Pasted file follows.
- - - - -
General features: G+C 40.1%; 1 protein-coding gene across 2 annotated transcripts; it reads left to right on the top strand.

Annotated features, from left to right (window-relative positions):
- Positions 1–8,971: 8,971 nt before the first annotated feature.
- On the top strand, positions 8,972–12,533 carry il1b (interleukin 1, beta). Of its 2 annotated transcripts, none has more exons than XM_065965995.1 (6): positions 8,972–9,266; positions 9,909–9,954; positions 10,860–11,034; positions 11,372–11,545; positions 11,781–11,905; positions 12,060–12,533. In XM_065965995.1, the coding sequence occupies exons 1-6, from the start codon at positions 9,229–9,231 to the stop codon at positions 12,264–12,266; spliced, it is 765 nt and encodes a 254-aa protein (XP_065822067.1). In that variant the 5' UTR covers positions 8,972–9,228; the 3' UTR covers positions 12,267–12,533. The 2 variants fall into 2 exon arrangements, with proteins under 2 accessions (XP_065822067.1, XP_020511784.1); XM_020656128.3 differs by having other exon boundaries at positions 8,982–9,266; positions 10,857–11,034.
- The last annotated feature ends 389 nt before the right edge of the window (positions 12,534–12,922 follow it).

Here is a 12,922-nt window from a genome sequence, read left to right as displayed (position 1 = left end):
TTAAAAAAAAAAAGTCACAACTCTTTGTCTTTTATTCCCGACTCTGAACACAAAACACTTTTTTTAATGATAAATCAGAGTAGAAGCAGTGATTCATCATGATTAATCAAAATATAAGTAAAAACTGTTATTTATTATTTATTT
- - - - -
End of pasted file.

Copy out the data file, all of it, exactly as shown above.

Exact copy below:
General features: G+C 40.1%; 1 protein-coding gene across 2 annotated transcripts; it reads left to right on the top strand.

Annotated features, from left to right (window-relative positions):
- Positions 1–8,971: 8,971 nt before the first annotated feature.
- On the top strand, positions 8,972–12,533 carry il1b (interleukin 1, beta). Of its 2 annotated transcripts, none has more exons than XM_065965995.1 (6): positions 8,972–9,266; positions 9,909–9,954; positions 10,860–11,034; positions 11,372–11,545; positions 11,781–11,905; positions 12,060–12,533. In XM_065965995.1, the coding sequence occupies exons 1-6, from the start codon at positions 9,229–9,231 to the stop codon at positions 12,264–12,266; spliced, it is 765 nt and encodes a 254-aa protein (XP_065822067.1). In that variant the 5' UTR covers positions 8,972–9,228; the 3' UTR covers positions 12,267–12,533. The 2 variants fall into 2 exon arrangements, with proteins under 2 accessions (XP_065822067.1, XP_020511784.1); XM_020656128.3 differs by having other exon boundaries at positions 8,982–9,266; positions 10,857–11,034.
- The last annotated feature ends 389 nt before the right edge of the window (positions 12,534–12,922 follow it).

Here is a 12,922-nt window from a genome sequence, read left to right as displayed (position 1 = left end):
TTAAAAAAAAAAAGTCACAACTCTTTGTCTTTTATTCCCGACTCTGAACACAAAACACTTTTTTTAATGATAAATCAGAGTAGAAGCAGTGATTCATCATGATTAATCAAAATATAAGTAAAAACTGTTATTTATTATTTATTT